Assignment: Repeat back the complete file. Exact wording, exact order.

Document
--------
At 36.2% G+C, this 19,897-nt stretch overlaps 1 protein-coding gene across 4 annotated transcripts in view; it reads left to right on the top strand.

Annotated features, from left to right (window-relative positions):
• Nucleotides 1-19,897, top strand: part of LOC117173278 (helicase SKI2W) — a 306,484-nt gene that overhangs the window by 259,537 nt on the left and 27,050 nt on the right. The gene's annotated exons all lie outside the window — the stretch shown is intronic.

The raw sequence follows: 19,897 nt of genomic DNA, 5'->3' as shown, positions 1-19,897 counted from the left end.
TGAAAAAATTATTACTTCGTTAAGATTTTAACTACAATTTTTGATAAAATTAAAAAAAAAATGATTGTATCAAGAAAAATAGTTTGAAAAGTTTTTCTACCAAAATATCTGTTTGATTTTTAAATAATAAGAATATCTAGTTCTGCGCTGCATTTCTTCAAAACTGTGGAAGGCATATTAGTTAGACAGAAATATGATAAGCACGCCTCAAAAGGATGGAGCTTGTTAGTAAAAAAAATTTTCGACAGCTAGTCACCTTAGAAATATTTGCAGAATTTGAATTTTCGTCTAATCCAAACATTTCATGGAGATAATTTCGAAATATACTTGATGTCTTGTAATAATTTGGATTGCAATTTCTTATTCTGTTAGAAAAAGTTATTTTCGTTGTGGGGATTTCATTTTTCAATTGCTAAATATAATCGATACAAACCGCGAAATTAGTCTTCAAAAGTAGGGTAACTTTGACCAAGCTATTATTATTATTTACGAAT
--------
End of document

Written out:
At 36.2% G+C, this 19,897-nt stretch overlaps 1 protein-coding gene across 4 annotated transcripts in view; it reads left to right on the top strand.

Annotated features, from left to right (window-relative positions):
• Nucleotides 1-19,897, top strand: part of LOC117173278 (helicase SKI2W) — a 306,484-nt gene that overhangs the window by 259,537 nt on the left and 27,050 nt on the right. The gene's annotated exons all lie outside the window — the stretch shown is intronic.

The raw sequence follows: 19,897 nt of genomic DNA, 5'->3' as shown, positions 1-19,897 counted from the left end.
TGAAAAAATTATTACTTCGTTAAGATTTTAACTACAATTTTTGATAAAATTAAAAAAAAAATGATTGTATCAAGAAAAATAGTTTGAAAAGTTTTTCTACCAAAATATCTGTTTGATTTTTAAATAATAAGAATATCTAGTTCTGCGCTGCATTTCTTCAAAACTGTGGAAGGCATATTAGTTAGACAGAAATATGATAAGCACGCCTCAAAAGGATGGAGCTTGTTAGTAAAAAAAATTTTCGACAGCTAGTCACCTTAGAAATATTTGCAGAATTTGAATTTTCGTCTAATCCAAACATTTCATGGAGATAATTTCGAAATATACTTGATGTCTTGTAATAATTTGGATTGCAATTTCTTATTCTGTTAGAAAAAGTTATTTTCGTTGTGGGGATTTCATTTTTCAATTGCTAAATATAATCGATACAAACCGCGAAATTAGTCTTCAAAAGTAGGGTAACTTTGACCAAGCTATTATTATTATTTACGAAT